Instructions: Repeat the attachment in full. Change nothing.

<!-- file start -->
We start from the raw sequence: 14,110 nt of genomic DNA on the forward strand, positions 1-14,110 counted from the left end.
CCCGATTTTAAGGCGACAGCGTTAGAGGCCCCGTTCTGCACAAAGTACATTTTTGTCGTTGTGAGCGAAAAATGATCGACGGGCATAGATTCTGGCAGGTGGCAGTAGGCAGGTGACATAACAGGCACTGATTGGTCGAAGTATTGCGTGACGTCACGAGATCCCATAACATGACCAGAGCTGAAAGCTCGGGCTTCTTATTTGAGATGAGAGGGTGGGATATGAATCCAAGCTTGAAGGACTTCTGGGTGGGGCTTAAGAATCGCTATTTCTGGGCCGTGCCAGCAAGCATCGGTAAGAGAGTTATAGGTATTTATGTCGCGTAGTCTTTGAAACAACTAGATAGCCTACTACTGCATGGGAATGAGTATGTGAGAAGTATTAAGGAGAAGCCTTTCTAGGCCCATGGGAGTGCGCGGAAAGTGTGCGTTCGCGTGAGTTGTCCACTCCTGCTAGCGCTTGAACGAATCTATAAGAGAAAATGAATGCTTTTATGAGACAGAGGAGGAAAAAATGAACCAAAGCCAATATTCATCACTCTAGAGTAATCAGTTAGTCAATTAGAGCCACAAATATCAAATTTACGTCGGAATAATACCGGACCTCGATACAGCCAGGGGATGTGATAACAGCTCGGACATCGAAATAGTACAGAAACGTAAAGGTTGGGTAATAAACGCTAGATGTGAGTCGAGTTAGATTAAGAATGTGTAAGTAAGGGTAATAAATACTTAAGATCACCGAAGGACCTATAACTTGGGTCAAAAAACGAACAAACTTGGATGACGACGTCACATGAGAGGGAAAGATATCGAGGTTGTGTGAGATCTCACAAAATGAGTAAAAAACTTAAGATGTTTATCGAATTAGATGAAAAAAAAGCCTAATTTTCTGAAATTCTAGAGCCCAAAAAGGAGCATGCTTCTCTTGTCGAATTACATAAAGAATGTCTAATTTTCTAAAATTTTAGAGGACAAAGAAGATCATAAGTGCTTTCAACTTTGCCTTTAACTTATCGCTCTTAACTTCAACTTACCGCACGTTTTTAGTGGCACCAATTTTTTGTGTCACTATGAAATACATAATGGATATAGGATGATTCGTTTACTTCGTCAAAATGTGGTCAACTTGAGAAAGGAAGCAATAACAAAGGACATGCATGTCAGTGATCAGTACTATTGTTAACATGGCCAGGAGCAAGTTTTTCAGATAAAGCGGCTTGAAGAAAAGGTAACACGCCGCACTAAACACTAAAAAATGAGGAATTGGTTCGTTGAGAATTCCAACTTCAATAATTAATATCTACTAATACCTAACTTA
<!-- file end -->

We start from the raw sequence: 14,110 nt of genomic DNA on the forward strand, positions 1-14,110 counted from the left end.
CCCGATTTTAAGGCGACAGCGTTAGAGGCCCCGTTCTGCACAAAGTACATTTTTGTCGTTGTGAGCGAAAAATGATCGACGGGCATAGATTCTGGCAGGTGGCAGTAGGCAGGTGACATAACAGGCACTGATTGGTCGAAGTATTGCGTGACGTCACGAGATCCCATAACATGACCAGAGCTGAAAGCTCGGGCTTCTTATTTGAGATGAGAGGGTGGGATATGAATCCAAGCTTGAAGGACTTCTGGGTGGGGCTTAAGAATCGCTATTTCTGGGCCGTGCCAGCAAGCATCGGTAAGAGAGTTATAGGTATTTATGTCGCGTAGTCTTTGAAACAACTAGATAGCCTACTACTGCATGGGAATGAGTATGTGAGAAGTATTAAGGAGAAGCCTTTCTAGGCCCATGGGAGTGCGCGGAAAGTGTGCGTTCGCGTGAGTTGTCCACTCCTGCTAGCGCTTGAACGAATCTATAAGAGAAAATGAATGCTTTTATGAGACAGAGGAGGAAAAAATGAACCAAAGCCAATATTCATCACTCTAGAGTAATCAGTTAGTCAATTAGAGCCACAAATATCAAATTTACGTCGGAATAATACCGGACCTCGATACAGCCAGGGGATGTGATAACAGCTCGGACATCGAAATAGTACAGAAACGTAAAGGTTGGGTAATAAACGCTAGATGTGAGTCGAGTTAGATTAAGAATGTGTAAGTAAGGGTAATAAATACTTAAGATCACCGAAGGACCTATAACTTGGGTCAAAAAACGAACAAACTTGGATGACGACGTCACATGAGAGGGAAAGATATCGAGGTTGTGTGAGATCTCACAAAATGAGTAAAAAACTTAAGATGTTTATCGAATTAGATGAAAAAAAAGCCTAATTTTCTGAAATTCTAGAGCCCAAAAAGGAGCATGCTTCTCTTGTCGAATTACATAAAGAATGTCTAATTTTCTAAAATTTTAGAGGACAAAGAAGATCATAAGTGCTTTCAACTTTGCCTTTAACTTATCGCTCTTAACTTCAACTTACCGCACGTTTTTAGTGGCACCAATTTTTTGTGTCACTATGAAATACATAATGGATATAGGATGATTCGTTTACTTCGTCAAAATGTGGTCAACTTGAGAAAGGAAGCAATAACAAAGGACATGCATGTCAGTGATCAGTACTATTGTTAACATGGCCAGGAGCAAGTTTTTCAGATAAAGCGGCTTGAAGAAAAGGTAACACGCCGCACTAAACACTAAAAAATGAGGAATTGGTTCGTTGAGAATTCCAACTTCAATAATTAATATCTACTAATACCTAACTTA